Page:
The German COVID-19 countermeasures include an unlimited loan programme facilitated by KfW, the state-owned development bank. Since its announcement in mid-March, thousands of applications have reached the collaborating banks who draw a relatively optimistic picture.
The German federal government has taken several measures to soften the economic blow of COVID-19 one of which being the “KfW special programme 2020”, an unlimited, low interest-rate loan programme facilitated by the state-owned development bank. The programme is available to domestic (and depending on the business model foreign) companies through a streamlined application process, involving the companies’ house banks. The government’s and KfW’s efforts are complemented by the banks own liquidity assistance programmes who have made several billion Euros available for COVID-19 related loans.
Since the announcement of the special programme 2020 in mid-March, the KfW-loans have become the preferred choice for companies that are in financial difficulties due to COVID-19. Several thousand inquiries and applications have already reached the savings banks, cooperative banks and commercial banks authorised by KfW. According to KfW, applications to the programme so far, amount to almost EUR 9 billion.
For most of the loan applications (all < EUR 3 million), the house bank will conduct the risk assessment. For the time being, the house bank advances the KfW-loan out of their own funds, as the technical infrastructure for seamless facilitation is under construction. They receive an immediate refinancing guarantee by KfW. The programme is expected to be fully functional by 14 April 2020.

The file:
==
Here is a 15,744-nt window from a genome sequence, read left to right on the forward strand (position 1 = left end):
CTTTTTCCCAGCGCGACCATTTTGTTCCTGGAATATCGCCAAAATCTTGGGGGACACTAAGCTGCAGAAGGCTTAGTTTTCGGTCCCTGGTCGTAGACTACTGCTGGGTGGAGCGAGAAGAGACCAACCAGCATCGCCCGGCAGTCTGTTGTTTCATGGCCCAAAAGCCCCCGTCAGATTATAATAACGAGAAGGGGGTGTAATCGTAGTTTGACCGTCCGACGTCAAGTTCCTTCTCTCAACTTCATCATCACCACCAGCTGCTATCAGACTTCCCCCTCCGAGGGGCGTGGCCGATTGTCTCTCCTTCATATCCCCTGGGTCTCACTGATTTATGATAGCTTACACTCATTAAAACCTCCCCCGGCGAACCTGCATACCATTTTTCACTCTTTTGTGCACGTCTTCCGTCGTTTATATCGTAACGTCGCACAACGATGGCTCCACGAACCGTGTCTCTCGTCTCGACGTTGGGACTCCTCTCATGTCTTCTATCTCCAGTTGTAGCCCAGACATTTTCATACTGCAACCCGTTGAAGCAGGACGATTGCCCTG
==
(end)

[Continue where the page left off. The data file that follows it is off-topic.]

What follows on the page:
The banks are eager to facilitate the right product to their customers considering both the KfW options and their own loan programmes. The following weeks might show a shift from bridge financing to lasting and sustainable financing options considering an end to the crisis and time of economic recovery.
This overall very positive outlook given by most of the banks does not seem to be generally shared among borrowers. Particularly SMEs consider their house bank’s handling of the KfW-programme to be too bureaucratic. Creditworthiness might be attested through a company’s 2019 financial statement, but these are not due for SME’s within the first 6 months of the new year. Not all banks accept the last available financial statement from 2018.
The banks on the other hand criticize the remaining risk portion of 10%-20% not assumed by KfW. A 100% government-guarantee (which a 100% KfW-guarantee practically amounts to) was allegedly refused by the European Commission*, even though the German Federal Government suggested openness to the idea.
The effectiveness of the KfW special programme largely hinges on the resolve of these issues. An unlimited loan programme can only soften the economic blow of COVID-19 as far as the loans are factually distributed. A 100% risk assumption by the state currently can only be granted under the Economic Stabilisation Funds Act by the economic Stabilisation Funds (Wirtschaftsstabilisierungsfonds) but such measure are generally only available for larger businesses. The final version of the Act can be found here and a short summary of the stabilisation measures can be found here.
*in the meantime the European Commission agreed to allow a 100% government guarantee.